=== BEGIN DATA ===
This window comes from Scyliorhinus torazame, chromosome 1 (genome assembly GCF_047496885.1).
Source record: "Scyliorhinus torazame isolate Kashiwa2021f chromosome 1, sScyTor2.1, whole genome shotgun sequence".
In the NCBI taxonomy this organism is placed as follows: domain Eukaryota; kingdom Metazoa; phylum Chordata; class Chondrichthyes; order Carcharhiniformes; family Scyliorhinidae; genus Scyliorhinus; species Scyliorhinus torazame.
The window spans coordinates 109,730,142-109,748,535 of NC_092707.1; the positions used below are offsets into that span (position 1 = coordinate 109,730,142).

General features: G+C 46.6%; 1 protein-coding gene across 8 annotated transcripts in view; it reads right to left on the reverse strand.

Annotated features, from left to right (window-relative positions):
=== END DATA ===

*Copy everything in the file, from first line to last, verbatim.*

This window comes from Scyliorhinus torazame, chromosome 1 (genome assembly GCF_047496885.1).
Source record: "Scyliorhinus torazame isolate Kashiwa2021f chromosome 1, sScyTor2.1, whole genome shotgun sequence".
In the NCBI taxonomy this organism is placed as follows: domain Eukaryota; kingdom Metazoa; phylum Chordata; class Chondrichthyes; order Carcharhiniformes; family Scyliorhinidae; genus Scyliorhinus; species Scyliorhinus torazame.
The window spans coordinates 109,730,142-109,748,535 of NC_092707.1; the positions used below are offsets into that span (position 1 = coordinate 109,730,142).

General features: G+C 46.6%; 1 protein-coding gene across 8 annotated transcripts in view; it reads right to left on the reverse strand.

Annotated features, from left to right (window-relative positions):